Op-Ed: Renewing call for elected Nassau County assessor

Richard J. Nicolello

From the Desk of Richard J. Nicolello

Newsday recently reported that taxes will rise for 65 percent of Nassau’s homeowners as a result of the county executive’s reassessment. After the mistakes and errors that have plagued reassessment, the public lacks confidence in the reassessment process and thousands of frustrated residents are unable to understand how their assessed values are calculated.

Earlier this month, the administration put forward a resolution to appoint a county official who lacks assessing experience and credentials to serve as assessor. In 2019, County Executive Laura Curran vetoed our local law that would have given Nassau voters the chance to decide whether to have an elected or appointed assessor. The county executive’s sole reason for opposing the law was that an elected assessor would not have industry- recognized qualifications and certifications. Now, the county executive seeks to appoint an individual without such qualifications. With this appointment, the county executive has destroyed her rationale for vetoing our legislation.

It is time to let the people decide if they want a politically appointed assessor answerable to the county executive or an elected assessor answerable to the residents. The Legislative Majority is renewing its call for a referendum on the creation of an elected county assessor. New legislation has been submitted to place a referendum on the ballot in November 2021 to give the public the right to decide if Nassau will have an elected county assessor. The bill filed earlier this month will be considered in the Legislature in February and if passed submitted to the county executive for her signature.

Until 2008, Nassau County had an elected assessor. Since then, the county assessor has been an appointed political position made by the county executive with the approval of the county Legislature. These appointed assessors have not been responsive to the public. Under County Executive Curran, the county assessor has routinely evaded the Legislature’s and the public’s questions and concerns about reassessment and has been forced to admit to many missteps in the process.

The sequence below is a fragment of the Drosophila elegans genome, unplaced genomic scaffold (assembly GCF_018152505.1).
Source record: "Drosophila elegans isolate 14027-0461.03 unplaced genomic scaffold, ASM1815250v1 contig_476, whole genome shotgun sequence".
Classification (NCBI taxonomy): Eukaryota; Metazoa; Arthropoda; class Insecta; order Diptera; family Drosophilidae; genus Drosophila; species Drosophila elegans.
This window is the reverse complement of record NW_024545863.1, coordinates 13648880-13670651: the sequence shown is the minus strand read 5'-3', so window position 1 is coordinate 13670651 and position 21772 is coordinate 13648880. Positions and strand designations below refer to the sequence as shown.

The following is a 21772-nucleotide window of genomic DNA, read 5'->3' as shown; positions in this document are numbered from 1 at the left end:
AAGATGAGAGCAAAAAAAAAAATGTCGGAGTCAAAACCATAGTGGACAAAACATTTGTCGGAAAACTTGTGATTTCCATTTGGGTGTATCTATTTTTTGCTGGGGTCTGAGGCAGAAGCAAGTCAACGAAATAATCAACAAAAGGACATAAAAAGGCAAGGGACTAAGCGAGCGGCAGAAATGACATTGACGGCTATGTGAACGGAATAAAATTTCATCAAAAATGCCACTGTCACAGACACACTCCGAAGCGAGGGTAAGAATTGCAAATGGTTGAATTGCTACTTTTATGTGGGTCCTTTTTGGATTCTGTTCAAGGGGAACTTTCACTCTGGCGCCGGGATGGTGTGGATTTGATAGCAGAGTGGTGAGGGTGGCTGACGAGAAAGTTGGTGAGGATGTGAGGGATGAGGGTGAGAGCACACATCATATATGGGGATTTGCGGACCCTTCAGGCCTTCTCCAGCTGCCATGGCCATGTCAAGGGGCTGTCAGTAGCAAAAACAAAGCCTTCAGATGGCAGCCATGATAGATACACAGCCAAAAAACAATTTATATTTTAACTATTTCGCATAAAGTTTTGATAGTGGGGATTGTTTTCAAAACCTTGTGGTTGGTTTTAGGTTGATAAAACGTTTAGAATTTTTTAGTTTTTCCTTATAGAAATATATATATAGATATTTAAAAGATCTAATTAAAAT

We once again call on the county executive to let the voters decide who they want as their county assessor. Our taxpayers deserve greater transparency and a more reliable assessment system.

Nassau residents deserve a choice.

Richard J. Nicolello is the presiding officer of the Nassau County Legislature


  1. This is pure gaslighting. Assessment was handled with gross incompetence when we had elected assessors like Abe Seldin, and appointed or elected, each party will only pick a useful idiot. What possible difference could an assessor make when the system itself is structured to fail?

    There is only one way to put an end to this farce, and that is to move at least partially to an income based property tax.

    Only in Nassau can someone make a business out of plowing under a swimming pool to lower their assessment. And like all of other problems. it’s blown off as something we need to accept.

    Mr. Nicolello may want to take a quick look at the burgeoning roll of tax liens in the wake of job and income losses thanks to COVID. I’m sure he’s looking forward to their sale in order to fund the grift machine that is Nassau County government.


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